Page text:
Image: Government of Jalisco
A Volaris flight from Guadalajara to Mexico City was delayed by nearly two and a half hours on October 6 when a swarm of little bitey bugs inundated the passenger cabin. Recent weather trends in Jalisco have left significant zones of standing water, perfect breeding grounds for blood-sucking mosquitos. When a big metal tube full of human-shaped blood sacks rolls through, what else is a mosquito swarm to do besides fly inside and enjoy the smorgasbord?
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A video of the havoc which ensued can be seen below, as obtained by the New York Post. Volaris cabin crew can be seen walking the aisles with cans of bug spray, fumigating the air above the heads of a plane full of passengers. The passengers appear to be in a wild mixture of coughing, covering their mouths, waving their hands, and shouting cheers of approval through the process. Imagine how bad the mosquitos must have been for airline passengers to cheer being bug bombed by attendants. I’m not sure I can decide which outcome I’d prefer.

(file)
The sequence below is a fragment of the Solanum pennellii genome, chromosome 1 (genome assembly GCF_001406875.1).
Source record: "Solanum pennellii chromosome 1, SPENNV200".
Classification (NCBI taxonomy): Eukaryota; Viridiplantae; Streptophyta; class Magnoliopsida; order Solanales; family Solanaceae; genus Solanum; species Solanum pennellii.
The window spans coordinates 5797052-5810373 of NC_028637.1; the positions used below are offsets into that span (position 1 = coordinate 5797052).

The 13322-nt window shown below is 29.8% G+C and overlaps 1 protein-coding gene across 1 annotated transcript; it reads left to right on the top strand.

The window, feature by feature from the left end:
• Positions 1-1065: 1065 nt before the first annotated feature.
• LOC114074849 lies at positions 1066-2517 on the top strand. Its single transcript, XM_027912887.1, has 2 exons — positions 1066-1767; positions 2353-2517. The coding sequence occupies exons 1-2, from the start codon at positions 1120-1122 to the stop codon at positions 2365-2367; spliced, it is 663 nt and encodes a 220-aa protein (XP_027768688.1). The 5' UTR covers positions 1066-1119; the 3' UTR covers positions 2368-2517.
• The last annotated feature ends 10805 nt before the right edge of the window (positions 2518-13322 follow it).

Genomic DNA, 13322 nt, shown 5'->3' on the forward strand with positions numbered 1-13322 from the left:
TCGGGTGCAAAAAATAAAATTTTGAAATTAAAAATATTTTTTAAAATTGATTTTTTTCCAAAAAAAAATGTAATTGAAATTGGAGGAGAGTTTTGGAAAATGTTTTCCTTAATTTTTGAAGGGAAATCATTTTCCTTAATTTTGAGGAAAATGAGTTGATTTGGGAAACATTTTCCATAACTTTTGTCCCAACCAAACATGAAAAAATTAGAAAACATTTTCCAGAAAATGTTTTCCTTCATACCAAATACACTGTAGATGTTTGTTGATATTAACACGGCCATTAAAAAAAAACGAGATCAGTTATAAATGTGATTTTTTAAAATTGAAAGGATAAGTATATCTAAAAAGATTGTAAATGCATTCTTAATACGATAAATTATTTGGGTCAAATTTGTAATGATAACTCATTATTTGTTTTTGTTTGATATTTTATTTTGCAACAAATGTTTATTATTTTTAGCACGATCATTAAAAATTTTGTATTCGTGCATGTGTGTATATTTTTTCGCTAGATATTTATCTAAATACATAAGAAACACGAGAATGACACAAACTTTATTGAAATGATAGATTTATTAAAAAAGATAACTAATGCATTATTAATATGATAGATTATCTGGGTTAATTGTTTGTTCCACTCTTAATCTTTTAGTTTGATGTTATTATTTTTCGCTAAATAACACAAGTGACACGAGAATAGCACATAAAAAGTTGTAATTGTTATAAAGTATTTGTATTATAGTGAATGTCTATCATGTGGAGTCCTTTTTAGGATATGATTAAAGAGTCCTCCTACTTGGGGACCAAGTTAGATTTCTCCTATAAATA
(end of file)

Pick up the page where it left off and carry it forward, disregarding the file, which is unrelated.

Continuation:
Flight nightmare: Mosquito swarm wreaks havoc on airplane as cabin crew panic
Flight VOI221 was scheduled to depart Guadalajara on Friday at 4:30 pm local time, though it did not take off until 6:59 pm. Reports from inside the cabin indicate the bug spray didn’t help much, and the mosquitos continued swarming and attacking until the overhead cabin lights were turned off once reaching altitude.
Apparently this isn’t an uncommon occurrence, as Volaris was prepared with a tweet explaining the situation, saying “Te comento que el aeropuerto de Guadalajara se encuentra propenso a inconvenientes de esta índole debido a que se encuentra cerca de zonas con encharcamientos y vegetación abundante por ello es que abundan estos insectos.” Translated for you fools who don’t read Spanish, “I tell you that the Guadalajara airport is prone to problems of this nature because it is located near areas with flooding and abundant vegetation, which is why these insects abound.”
Now you know why these insects abound.